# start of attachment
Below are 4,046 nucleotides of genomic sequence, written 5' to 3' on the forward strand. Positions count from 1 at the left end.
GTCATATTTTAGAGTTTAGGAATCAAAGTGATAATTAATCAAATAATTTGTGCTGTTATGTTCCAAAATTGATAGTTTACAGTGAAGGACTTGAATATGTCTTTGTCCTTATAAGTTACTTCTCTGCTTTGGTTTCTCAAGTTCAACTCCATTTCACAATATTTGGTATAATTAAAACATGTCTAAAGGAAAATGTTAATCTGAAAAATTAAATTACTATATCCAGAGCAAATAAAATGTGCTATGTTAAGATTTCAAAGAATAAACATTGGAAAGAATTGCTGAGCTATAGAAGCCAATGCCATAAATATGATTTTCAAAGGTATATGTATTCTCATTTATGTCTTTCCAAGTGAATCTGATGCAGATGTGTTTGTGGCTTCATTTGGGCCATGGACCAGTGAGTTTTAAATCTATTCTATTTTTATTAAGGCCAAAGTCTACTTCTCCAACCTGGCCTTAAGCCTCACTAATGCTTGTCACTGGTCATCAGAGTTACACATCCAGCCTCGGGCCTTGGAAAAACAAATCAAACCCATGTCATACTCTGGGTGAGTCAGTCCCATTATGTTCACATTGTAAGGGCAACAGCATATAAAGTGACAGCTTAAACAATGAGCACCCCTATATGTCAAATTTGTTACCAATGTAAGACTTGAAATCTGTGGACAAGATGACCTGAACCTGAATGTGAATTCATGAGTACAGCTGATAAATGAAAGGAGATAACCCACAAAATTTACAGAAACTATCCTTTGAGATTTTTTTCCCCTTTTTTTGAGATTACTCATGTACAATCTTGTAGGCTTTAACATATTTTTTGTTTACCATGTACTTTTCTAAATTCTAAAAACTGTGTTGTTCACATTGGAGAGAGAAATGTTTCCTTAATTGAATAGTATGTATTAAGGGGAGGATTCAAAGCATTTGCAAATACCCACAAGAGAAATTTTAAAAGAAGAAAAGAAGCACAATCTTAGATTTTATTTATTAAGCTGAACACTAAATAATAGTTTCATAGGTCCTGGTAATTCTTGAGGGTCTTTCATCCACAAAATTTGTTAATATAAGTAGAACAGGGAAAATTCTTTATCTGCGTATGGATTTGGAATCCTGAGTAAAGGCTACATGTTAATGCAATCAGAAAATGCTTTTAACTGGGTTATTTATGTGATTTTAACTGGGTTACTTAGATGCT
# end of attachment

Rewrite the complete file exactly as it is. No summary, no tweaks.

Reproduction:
Below are 4,046 nucleotides of genomic sequence, written 5' to 3' on the forward strand. Positions count from 1 at the left end.
GTCATATTTTAGAGTTTAGGAATCAAAGTGATAATTAATCAAATAATTTGTGCTGTTATGTTCCAAAATTGATAGTTTACAGTGAAGGACTTGAATATGTCTTTGTCCTTATAAGTTACTTCTCTGCTTTGGTTTCTCAAGTTCAACTCCATTTCACAATATTTGGTATAATTAAAACATGTCTAAAGGAAAATGTTAATCTGAAAAATTAAATTACTATATCCAGAGCAAATAAAATGTGCTATGTTAAGATTTCAAAGAATAAACATTGGAAAGAATTGCTGAGCTATAGAAGCCAATGCCATAAATATGATTTTCAAAGGTATATGTATTCTCATTTATGTCTTTCCAAGTGAATCTGATGCAGATGTGTTTGTGGCTTCATTTGGGCCATGGACCAGTGAGTTTTAAATCTATTCTATTTTTATTAAGGCCAAAGTCTACTTCTCCAACCTGGCCTTAAGCCTCACTAATGCTTGTCACTGGTCATCAGAGTTACACATCCAGCCTCGGGCCTTGGAAAAACAAATCAAACCCATGTCATACTCTGGGTGAGTCAGTCCCATTATGTTCACATTGTAAGGGCAACAGCATATAAAGTGACAGCTTAAACAATGAGCACCCCTATATGTCAAATTTGTTACCAATGTAAGACTTGAAATCTGTGGACAAGATGACCTGAACCTGAATGTGAATTCATGAGTACAGCTGATAAATGAAAGGAGATAACCCACAAAATTTACAGAAACTATCCTTTGAGATTTTTTTCCCCTTTTTTTGAGATTACTCATGTACAATCTTGTAGGCTTTAACATATTTTTTGTTTACCATGTACTTTTCTAAATTCTAAAAACTGTGTTGTTCACATTGGAGAGAGAAATGTTTCCTTAATTGAATAGTATGTATTAAGGGGAGGATTCAAAGCATTTGCAAATACCCACAAGAGAAATTTTAAAAGAAGAAAAGAAGCACAATCTTAGATTTTATTTATTAAGCTGAACACTAAATAATAGTTTCATAGGTCCTGGTAATTCTTGAGGGTCTTTCATCCACAAAATTTGTTAATATAAGTAGAACAGGGAAAATTCTTTATCTGCGTATGGATTTGGAATCCTGAGTAAAGGCTACATGTTAATGCAATCAGAAAATGCTTTTAACTGGGTTATTTATGTGATTTTAACTGGGTTACTTAGATGCT